Sun To Ship highly optimised build of OpenOffice.org as a conversion engine as Plug-In to MSFT Word

by M. David Peterson

Shifting some of the love in Sun's direction, Simon Phipps reports,

Sun Announces ODF Plug-In for MS Office

Great news today. Sun has announced that it will make available a plug-in for Microsoft Office that adds seamless support for ISO/IEC 26300 OpenDocument format. It works by using a highly optimised build of OpenOffice.org as a conversion engine and then inserting code into Word that adds ODF as just another peer file format, so that users can open and save ODF files just they way they would expect to, the same way as RTF, Doc and any other file format. You can even set ODF as the default file format.


Okay, so I have to take issue with the "No unmaintainable XSLT." comment further down the post, but that should be expected from someone in whom looks at XSLT and sees art, where others see tin-foil (you may not get that, and if you don't, I wouldn't stress over it... it's not that funny ;)

Beyond Simon's obvious lack of appreciation for XSLT, when companies are making an effort to make peoples lives better, more efficient, and ultimately more productive, you have to throw them props, and it seems to me that's exactly what Sun has done with this announcement. And let's be honest... who couldn't trust a face like this,



;-)

Good on ya, Sun!.

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Quick-Update: As I recently pointed out in a follow-up to my ODF vs. EOOXML post, I have a lot of respect for Simon Phipps. Now one might look at that and think "Simon is just as critical of MSFT and EOOXML as anyone else, if not more so" and find themselves scratching their head as to why then would I be making such a claim.

The answer is simple,

5 Comments

Simon Phipps
2007-02-08 00:07:22
Thanks for the thanks, appreciated :-)


My distaste for XSLT is long-term, just so you know, dating back to my days at IBM in the 90s. It certainly has its place in the document architects toolbox, but I pity the poor souls who have to maintain the transforms at the heart of the MS-sponsored code - I regard that as far more XSLT than should ever be allowed to aggregate. The best alternative I have seen is to use modular transforms, which divide-and-conquor and allow a reasonable approach to maintainability. Not heard a lot about them in recent years though.

M. David Peterson
2007-02-08 13:24:23
@Simon,


Thanks for the follow-up!


re: XSLT, you are obviously not the only one on the planet that feels this way, though the one side of XSLT that doesn't seem to get exploited nearly as often as it should is the ability to quickly and easily query the code-base, as well as scan through it via a simple tree-view control. Both can be helpful from a maintainability standpoint, and modular transforms are obviously the way to go without a doubt. I use them nearly exclusively myself, these days, so I am right in line with your thinking on this one.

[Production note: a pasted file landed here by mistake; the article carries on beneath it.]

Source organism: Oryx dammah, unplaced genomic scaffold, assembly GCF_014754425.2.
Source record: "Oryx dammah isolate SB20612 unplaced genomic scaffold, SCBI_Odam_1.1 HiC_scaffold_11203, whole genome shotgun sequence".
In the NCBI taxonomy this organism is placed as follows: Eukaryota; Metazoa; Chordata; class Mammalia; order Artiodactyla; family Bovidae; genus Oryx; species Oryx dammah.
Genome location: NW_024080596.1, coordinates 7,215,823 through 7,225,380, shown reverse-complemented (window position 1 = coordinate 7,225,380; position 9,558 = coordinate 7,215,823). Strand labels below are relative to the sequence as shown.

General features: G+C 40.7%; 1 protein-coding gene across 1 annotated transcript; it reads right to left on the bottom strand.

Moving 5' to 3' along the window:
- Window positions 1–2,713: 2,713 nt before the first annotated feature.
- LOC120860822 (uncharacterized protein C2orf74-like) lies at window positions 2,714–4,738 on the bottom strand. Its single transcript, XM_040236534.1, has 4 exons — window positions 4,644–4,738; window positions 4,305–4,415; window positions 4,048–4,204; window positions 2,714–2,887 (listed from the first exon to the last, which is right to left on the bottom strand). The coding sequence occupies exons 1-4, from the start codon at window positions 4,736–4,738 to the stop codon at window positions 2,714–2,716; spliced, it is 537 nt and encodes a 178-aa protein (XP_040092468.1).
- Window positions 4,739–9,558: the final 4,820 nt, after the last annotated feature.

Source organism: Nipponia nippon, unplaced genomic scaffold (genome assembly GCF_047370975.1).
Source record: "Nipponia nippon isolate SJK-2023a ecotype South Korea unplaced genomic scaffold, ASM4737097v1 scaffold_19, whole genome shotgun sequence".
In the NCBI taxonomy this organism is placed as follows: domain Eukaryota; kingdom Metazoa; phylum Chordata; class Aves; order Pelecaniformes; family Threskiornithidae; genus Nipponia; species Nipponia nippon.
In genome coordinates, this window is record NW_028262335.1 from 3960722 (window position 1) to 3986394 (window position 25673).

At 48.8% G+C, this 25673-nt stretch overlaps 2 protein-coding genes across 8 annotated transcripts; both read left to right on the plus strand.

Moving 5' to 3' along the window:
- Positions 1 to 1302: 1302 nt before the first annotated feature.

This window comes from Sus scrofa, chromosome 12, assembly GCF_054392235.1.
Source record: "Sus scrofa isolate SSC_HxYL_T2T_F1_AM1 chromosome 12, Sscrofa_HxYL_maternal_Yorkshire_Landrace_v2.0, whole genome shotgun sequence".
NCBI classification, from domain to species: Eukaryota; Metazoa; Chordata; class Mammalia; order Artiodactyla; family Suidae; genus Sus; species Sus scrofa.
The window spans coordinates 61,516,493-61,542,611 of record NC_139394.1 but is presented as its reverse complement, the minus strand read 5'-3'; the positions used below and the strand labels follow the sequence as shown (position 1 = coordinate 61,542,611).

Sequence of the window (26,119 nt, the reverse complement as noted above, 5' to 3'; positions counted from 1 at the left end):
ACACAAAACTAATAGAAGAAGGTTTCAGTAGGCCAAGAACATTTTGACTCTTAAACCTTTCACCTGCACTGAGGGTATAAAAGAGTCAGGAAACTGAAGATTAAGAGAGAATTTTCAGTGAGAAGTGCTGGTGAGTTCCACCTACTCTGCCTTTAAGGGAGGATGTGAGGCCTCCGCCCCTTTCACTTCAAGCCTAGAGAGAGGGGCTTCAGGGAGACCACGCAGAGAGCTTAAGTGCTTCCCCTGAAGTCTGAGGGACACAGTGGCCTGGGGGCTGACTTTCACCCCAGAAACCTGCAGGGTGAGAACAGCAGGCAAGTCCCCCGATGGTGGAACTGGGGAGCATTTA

W^L+
2007-02-18 16:22:14
... the one side of XSLT that doesn't seem to get exploited nearly as often as it should is the ability to quickly and easily query the code-base, as well as scan through it via a simple tree-view control. Both can be helpful from a maintainability standpoint, and modular transforms are obviously the way to go without a doubt.


From one whose direct XML experience consists of a college course, I do know that XSLT depends on XPath.  Modular transforms, on the other hand, I know nothing about.  Are they from W3C, ISO, ANSI, or any other alphabet soup standards group?


I'm looking forward to Sun's translator, as there may be an internal pilot for ODF soon.

M. David Peterson
2007-02-19 01:20:06
@W^L+,


Modular transforms are more of a style, than anything else, though if you look at the work Norm Walsh and his group are doing with XProc (one of the more promising/exciting specs currently under development at the W3C), you can probably gain a good feel as to what modularized transformations are all about, breaking things out into pieces, and pipelining them from one process to the next to gain the final result.


More info @: http://norman.walsh.name/2006/11/17/xprocwd

M. David Peterson
2007-02-19 01:33:59
re: I'm looking forward to Sun's translator, as there may be an internal pilot for ODF soon.


I agree (well, I obviously have no clue in regards to whether your internal pilot of ODF will be arriving soon, but I doubt much you were confused ;) :D) > The single most important aspect that I see taking place at Sun Microsystems as a whole is the push to produce new product, vis-a-vis lobbying the previous "there is only one way" campaign AKA Java. The last year of JRuby, VB.NET.Clone(), and the multitude of Java-compatible scripting languages that are being pushed out the JSR door, obviously we are staring in the face of a new Sun Microsystems in which is concerning itself with being less defining as to which route one must choose, and more concerned with providing as many routes possible, letting the customer choose which they prefer.


Maybe others see it differently, but to me, anyway, this is the primary reason behind my belief that in a very short space of time, Sun Microsystems stock will be worth its weight in gold.


Time will tell...